The Routledge Handbook of Minorities in the Middle East gathers a diverse team of international scholars, each of whom provides unique expertise into the status and prospects of minority populations in the region. The dramatic events of the past decade, from the Arab Spring protests to the rise of the Islamic state, have brought the status of these populations onto centre stage. The overturn of various long-term autocratic governments in states such as Tunisia, Egypt, Libya, and Yemen, and the ongoing threat to government stability in Syria, Iraq, and Lebanon have all contributed to a new assertion of majoritarian politics amid demands for democratization and regime change. In the midst of the dramatic changes and latent armed conflict, minority populations have been targeted, marginalized, and victimized. Calls for social and political change have led many to contemplate the ways in which citizenship and governance may be changed to accommodate minorities – or indeed if such change is possible.

At a time when the survival of minority populations and the utility of the label minority has been challenged, this handbook answers the following set of research questions.What are the unique challenges of minority populations in the Middle East? How do minority populations integrate into their host societies, both as a function of their own internal choices, and as a response to majoritarian consensus on their status? Finally, given their inherent challenges, and the vast, sweeping changes that have taken place in the region over the past decade, what is the future of these minority populations? What impact have minority populations had on their societies, and to what extent will they remain prominent actors in their respective settings?

This handbook presents leading-edge research on a wide variety of religious, ethnic, and other minority populations. By reclaiming the notion of minorities in Middle Eastern settings, we seek to highlight the agency of minority communities in defining their past, present, and future.

chapter 1|16 pages


Reclaiming “minorities” in the Middle East
ByPaul S. Rowe

section Section I|60 pages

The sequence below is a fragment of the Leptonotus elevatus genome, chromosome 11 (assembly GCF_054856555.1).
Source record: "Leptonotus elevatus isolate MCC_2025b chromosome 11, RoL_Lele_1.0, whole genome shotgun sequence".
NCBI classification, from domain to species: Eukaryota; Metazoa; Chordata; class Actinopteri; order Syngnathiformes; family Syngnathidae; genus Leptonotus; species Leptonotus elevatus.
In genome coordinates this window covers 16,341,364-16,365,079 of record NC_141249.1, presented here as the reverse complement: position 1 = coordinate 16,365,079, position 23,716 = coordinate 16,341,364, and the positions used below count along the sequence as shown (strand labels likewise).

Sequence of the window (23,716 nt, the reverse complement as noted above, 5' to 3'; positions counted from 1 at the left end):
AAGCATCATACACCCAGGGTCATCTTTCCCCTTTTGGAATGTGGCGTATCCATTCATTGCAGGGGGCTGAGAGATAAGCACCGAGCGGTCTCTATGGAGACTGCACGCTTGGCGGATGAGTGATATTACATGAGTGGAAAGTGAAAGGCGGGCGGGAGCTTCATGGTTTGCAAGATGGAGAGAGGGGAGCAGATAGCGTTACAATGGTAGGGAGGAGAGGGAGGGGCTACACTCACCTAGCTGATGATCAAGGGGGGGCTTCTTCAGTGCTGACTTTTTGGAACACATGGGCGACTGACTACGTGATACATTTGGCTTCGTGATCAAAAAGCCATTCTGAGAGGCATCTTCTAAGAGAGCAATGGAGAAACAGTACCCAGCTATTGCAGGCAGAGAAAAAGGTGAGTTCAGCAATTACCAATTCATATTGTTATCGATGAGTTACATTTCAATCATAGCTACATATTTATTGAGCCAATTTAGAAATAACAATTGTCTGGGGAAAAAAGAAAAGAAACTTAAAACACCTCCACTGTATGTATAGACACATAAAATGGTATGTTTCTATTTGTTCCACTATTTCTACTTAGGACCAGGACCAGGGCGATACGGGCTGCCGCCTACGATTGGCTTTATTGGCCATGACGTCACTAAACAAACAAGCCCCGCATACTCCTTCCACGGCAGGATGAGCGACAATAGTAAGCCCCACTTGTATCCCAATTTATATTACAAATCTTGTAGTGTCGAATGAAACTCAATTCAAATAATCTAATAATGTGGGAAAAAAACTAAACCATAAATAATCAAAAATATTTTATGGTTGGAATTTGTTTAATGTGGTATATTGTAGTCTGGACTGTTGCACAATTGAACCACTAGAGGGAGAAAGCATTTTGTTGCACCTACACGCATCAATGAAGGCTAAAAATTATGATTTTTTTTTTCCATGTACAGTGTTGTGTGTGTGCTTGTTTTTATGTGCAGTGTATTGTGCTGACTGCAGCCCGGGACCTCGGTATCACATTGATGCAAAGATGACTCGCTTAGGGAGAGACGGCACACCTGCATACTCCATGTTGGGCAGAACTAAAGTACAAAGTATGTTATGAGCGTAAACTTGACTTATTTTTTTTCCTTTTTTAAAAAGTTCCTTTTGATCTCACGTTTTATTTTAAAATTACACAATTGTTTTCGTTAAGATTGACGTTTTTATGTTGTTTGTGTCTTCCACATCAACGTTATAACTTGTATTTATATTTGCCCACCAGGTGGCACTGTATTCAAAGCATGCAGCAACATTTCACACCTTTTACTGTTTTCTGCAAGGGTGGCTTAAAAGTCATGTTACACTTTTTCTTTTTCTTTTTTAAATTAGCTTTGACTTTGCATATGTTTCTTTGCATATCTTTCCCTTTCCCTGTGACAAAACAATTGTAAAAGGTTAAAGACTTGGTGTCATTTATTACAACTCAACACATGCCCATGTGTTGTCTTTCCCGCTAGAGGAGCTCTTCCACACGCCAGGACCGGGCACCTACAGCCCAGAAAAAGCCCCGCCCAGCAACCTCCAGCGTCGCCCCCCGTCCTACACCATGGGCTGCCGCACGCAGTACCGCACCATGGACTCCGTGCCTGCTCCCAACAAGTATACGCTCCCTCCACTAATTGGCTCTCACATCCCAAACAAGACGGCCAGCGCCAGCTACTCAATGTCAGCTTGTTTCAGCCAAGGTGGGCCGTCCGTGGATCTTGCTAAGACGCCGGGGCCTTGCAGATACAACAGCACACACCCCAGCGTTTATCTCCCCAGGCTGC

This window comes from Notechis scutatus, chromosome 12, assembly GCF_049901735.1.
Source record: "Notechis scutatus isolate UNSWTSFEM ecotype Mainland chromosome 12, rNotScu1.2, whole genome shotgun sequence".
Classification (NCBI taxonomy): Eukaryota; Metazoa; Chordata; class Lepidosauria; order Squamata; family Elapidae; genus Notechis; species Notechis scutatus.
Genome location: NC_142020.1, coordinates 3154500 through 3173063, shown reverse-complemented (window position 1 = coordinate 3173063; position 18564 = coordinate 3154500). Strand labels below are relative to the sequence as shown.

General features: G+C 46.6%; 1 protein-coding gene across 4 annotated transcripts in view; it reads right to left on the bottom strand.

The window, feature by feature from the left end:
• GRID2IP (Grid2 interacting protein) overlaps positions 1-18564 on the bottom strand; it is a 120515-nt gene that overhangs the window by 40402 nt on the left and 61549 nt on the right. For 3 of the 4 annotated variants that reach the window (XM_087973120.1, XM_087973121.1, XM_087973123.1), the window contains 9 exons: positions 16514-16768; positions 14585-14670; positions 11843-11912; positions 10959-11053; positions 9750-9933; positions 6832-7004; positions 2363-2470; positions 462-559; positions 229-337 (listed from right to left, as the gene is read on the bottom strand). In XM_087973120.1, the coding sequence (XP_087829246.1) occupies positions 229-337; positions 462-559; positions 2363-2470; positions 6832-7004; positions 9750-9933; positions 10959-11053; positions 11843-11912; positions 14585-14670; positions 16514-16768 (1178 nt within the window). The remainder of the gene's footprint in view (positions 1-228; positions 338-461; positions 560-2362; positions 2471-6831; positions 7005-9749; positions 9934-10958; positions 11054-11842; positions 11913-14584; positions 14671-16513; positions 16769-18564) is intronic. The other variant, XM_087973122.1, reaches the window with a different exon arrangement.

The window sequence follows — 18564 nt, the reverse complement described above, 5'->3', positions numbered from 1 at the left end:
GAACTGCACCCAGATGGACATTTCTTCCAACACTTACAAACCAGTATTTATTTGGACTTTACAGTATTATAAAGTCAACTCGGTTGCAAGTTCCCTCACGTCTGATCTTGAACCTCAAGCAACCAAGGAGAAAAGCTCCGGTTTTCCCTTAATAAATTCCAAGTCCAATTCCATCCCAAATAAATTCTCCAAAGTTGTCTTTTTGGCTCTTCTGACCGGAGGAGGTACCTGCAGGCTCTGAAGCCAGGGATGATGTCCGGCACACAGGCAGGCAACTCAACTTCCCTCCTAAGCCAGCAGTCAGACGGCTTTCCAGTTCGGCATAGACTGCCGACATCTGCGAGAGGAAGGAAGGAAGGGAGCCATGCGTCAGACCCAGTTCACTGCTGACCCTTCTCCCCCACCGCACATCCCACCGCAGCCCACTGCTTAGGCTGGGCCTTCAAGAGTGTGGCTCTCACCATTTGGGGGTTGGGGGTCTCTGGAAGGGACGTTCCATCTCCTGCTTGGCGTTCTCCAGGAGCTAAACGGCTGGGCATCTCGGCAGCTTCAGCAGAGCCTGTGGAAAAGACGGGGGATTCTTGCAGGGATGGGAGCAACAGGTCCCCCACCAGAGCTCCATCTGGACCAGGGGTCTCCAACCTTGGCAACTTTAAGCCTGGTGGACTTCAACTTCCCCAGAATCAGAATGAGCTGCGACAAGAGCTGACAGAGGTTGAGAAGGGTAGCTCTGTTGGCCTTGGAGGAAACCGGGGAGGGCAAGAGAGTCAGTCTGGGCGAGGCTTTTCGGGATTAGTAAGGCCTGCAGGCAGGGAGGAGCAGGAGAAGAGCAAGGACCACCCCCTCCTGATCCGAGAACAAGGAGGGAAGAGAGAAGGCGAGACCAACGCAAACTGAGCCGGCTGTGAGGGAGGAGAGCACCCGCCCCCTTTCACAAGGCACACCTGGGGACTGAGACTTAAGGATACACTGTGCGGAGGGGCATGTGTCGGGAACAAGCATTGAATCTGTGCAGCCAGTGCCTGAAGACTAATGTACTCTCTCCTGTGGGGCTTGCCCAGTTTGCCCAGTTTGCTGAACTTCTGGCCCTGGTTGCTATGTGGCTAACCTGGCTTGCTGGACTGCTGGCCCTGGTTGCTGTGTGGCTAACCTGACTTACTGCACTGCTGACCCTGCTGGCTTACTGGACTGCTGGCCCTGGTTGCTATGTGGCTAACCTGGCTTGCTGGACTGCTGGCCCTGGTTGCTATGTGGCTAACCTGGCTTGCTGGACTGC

Majority-minority relations in the Middle East

chapter 2|16 pages

Religious minorities in the diversity of Islamic thought

ByDavid D. Grafton

chapter 3|11 pages

Balancing identities

Minorities and Arab nationalism
ByNoah Haiduc-Dale

chapter 4|14 pages

The praxis of Islamist models of citizenship in a post-Arab revolt Middle East

Implications for religious pluralism
ByMariz Tadros

chapter 5|17 pages

Minorities, civil society, and the state in the contemporary Middle East

A framework for analysis
ByPaul Kingston

section Section II|176 pages

Religious and ethnoreligious minorities

chapter 6|12 pages

Tracing the Coptic Question in contemporary Egypt

ByVivian Ibrahim

chapter 7|11 pages

The Maronites

ByAlexander D.M. Henley

chapter 8|15 pages

Palestinian Christians

Situating selves in a dislocated present 1
ByMark Daniel Calder

chapter 9|17 pages

Persistent perseverance

A trajectory of Assyrian history in the modern age 1
BySargon George Donabed

chapter 10|14 pages

Christians from a Muslim background in the Middle East

ByDuane Alexander Miller

chapter 11|13 pages

The Yezidis

An ancient people, tragedy, and struggle for survival
ByBirgül Açıkyıldız-Şengül

chapter 12|11 pages

The Mandaeans in Iraq

ByShak Hanish

chapter 13|15 pages

Bahá’ís in the Middle East

ByGeoffrey Cameron, Nazila Ghanea

chapter 14|12 pages

The Alawites of Syria

The costs of minority rule
ByLeon T. Goldsmith

chapter 15|15 pages

Particularism versus integration

The Druze communities in the modern Middle East
ByYusri Hazran

chapter 16|13 pages

Alevis in Turkey

ByAli Çarkoğlu, Ezgi Elçi

chapter 17|15 pages

The Samaritans

ByMonika Schreiber

chapter 18|13 pages

Shi’i minorities in the Arab world

ByLaurence Louër

section Section III|74 pages

Ethnic minorities

chapter 19|19 pages

The Kurds in the Middle East

ByDavid Romano

chapter 20|15 pages

Armenians in the Middle East

From marginalization to the everyday
ByTsolin Nalbantian

chapter 21|14 pages

The Palestinian minority IN the state of Israel

Challenging Jewish hegemony in difficult times
ByAviad Rubin

chapter 22|12 pages

The Bedouin in the Middle East

BySarab Abu-Rabia-Queder

chapter 23|13 pages

The Berbers (Amazigh)

ByBruce Maddy-Weitzman

section Section IV|70 pages

Emerging issues and minorities in the Middle East

chapter 24|12 pages

Sitting at the crossroads

Sexual minorities in the Middle East
ByMerouan Mekouar, Jean Zaganiaris

chapter 25|12 pages

Minorities and armed conflict in the Middle East

ByPaul S. Rowe

chapter 26|19 pages

Middle Eastern minorities in diaspora

ByAndreas Schmoller

chapter 27|12 pages

Middle Eastern minorities and the media

ByElizabeth Monier

chapter 28|14 pages

Western advocacy on behalf of religious minorities

Practical reflections
ByChris Seiple, Andrew Doran